December 09, 2016
The Philadelphia Eagles are three-quarters of the way through their first season under Doug Pederson and are now a disappointing 5-7 after a 3-0 start. Let's grade the Eagles' third-quarter performances individually, continuing on with the defense.
Here are our offensive grades, in case you missed them.
Graham's play has fallen off a bit in recent weeks, especially in the sack column. However, he has more pressures than any defensive end in the NFL, according to Gil Brandt:
Most def front 7 pressures:— Gil Brandt (@Gil_Brandt) December 8, 2016
And he leads the NFL in run stuffs:
Most def front 7 run stuffs:— Gil Brandt (@Gil_Brandt) December 8, 2016
Cox's first four games vs. his last eight games:
Unquestionably, Cox gets more attention from opposing blocking schemes than any other player along the defensive line, but it's not as if Cox hasn't had opportunities to make impact plays, and they just haven't been there. Giving him a C+ grade is a little harsh (we wouldn't give Destiny Vaeao a C+ if he were forcing double teams, for example), but with a $100 million-plus contract, Cox should be held to a higher standard.
Logan is a good run stuffer, and his value was appreciated more when he was lost for a few games with an injury earlier this season. However, he has not capitalized on favorable matchups in the passing game when Cox has gotten added attention.
There are times when opposing offensive coordinators can rely on their LT to handle Barwin with no extra help all game, while giving extra protection against guys like Cox and Graham. That's true of guys like the Cowboys' Tyron Smith, the Redskins' Trent Williams, the Bengals' Andrew Whitworth, the Browns' Joe Thomas, the Packers' David Bakhtiari, etc.
Barwin is a jack of all trades player who can be very valuable in the right scheme. He is not suited to be a "pin your ears back and attack the quarterback" player in Jim Schwartz's scheme, and has become a liability this season.
Curry has not generated anywhere near as much pressure as you would hope from a player who just signed a five year, $46.25 million contract. 1.5 sacks, 0 FF.
Despite Barwin's struggles, there is seemingly no real consideration given to playing a former first round pick more to help him out. That should tell you what Schwartz thinks of Smith.
I don't know. C?
Again, I don't know. C? #Analysis.
Hicks has shown that he is a very good player. The hope going forward is that he can consistently make big plays, but he's not quite there yet. During the third quarter of the season, Hicks didn't have a single sack, FF, FR, INT, tackle for loss, or pass breakup. If he's going to become an elite defender, those types of plays need to happen with more consistency.
Bradham had a forced fumble against Cincinnati, taking advantage of an asinine Bengals play call to throw it to their offensive tackle with a big lead. Otherwise he's been quiet, unless you count personal fouls.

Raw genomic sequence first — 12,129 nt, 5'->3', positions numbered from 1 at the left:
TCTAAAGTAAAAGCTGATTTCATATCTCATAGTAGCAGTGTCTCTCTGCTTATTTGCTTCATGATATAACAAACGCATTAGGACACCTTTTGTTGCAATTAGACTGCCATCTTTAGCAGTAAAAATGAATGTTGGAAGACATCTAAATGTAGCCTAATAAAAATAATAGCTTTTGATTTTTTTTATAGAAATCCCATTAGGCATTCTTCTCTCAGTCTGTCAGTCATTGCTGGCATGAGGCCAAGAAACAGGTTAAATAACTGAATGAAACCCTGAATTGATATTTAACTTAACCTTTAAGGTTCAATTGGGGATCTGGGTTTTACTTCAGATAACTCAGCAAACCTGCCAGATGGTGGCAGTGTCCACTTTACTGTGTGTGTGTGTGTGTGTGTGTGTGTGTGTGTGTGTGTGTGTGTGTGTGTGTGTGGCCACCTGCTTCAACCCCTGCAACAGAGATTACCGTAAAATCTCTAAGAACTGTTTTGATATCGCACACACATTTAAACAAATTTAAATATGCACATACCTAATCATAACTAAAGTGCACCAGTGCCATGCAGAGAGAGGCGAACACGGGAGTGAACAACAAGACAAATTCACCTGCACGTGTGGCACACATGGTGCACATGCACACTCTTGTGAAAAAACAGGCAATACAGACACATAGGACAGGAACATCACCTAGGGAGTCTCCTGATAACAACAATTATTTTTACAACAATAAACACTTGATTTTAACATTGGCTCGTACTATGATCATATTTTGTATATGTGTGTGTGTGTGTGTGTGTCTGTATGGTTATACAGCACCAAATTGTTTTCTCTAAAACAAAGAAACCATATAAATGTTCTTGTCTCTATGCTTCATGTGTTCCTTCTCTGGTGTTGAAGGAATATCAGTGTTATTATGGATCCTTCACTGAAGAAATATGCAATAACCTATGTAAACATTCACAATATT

Kendricks' first quarter of the season was a disaster. His snaps are way down as a result, but Kendricks has been better when he has gotten chances to play.
In my view, Kendricks is "Exhibit A" when pointing out the shortcomings of Jim Schwartz as a coordinator. The best thing Kendricks does is blitz, and he has gotten to rush the passer seven times this season. Seven. That's less than once per game.
I get why Jim Schwartz wanted to bring Tulloch in, seeing as the Eagles lacked depth at linebacker, but the Eagles really haven't needed him.
When the Eagles look to save money by releasing guys this offseason, McKelvin will be the easiest decision.
Carroll is probably the Eagles' best corner, which is less than ideal. Carroll is a competent No. 2 type of corner, but not a player you ever want covering star receivers, who the Eagles seem to face most weeks. The last four games have not been Carroll's best stretch.
Brooks suffered a season-ending injury against the Redskins Week 6.
Mills simply doesn't have enough speed to keep up with speedy receivers on the outside. I do, however, like his competitiveness and believe he has a chance to be a good slot corner, but opposing offenses are going to look to exploit his lack of speed whenever they see him on an island against fast receivers.
The Eagles would be wise to have an offseason plan that does not view Mills as a starter on the outside in 2017.
There aren't many players in the NFL who can transition as seamlessly from safety to slot corner as Jenkins has this season, but the move has hurt his productivity. The loss of Ron Brooks was perhaps more of a factor than many thought, because it removed Jenkins from his safety spot, where he was able to put himself in more positions to make big plays.
McLeod leads team in solo tackles (59) and interceptions (3), but has come under fire recently for lack of effort on a goal line play against the Bengals. I agree with Jim Schwartz's view of the play that it was more of a lack of recognition than a lack of effort.
There's obviously been a dropoff on the number of plays made from the safety position ever since Jenkins has been forced to drop down into the slot, which is to be expected. Watkins has been "OK" playing safety for Jenkins, but not so much that finding more safety depth would be out of the question this offseason.
The final first quarter report card:
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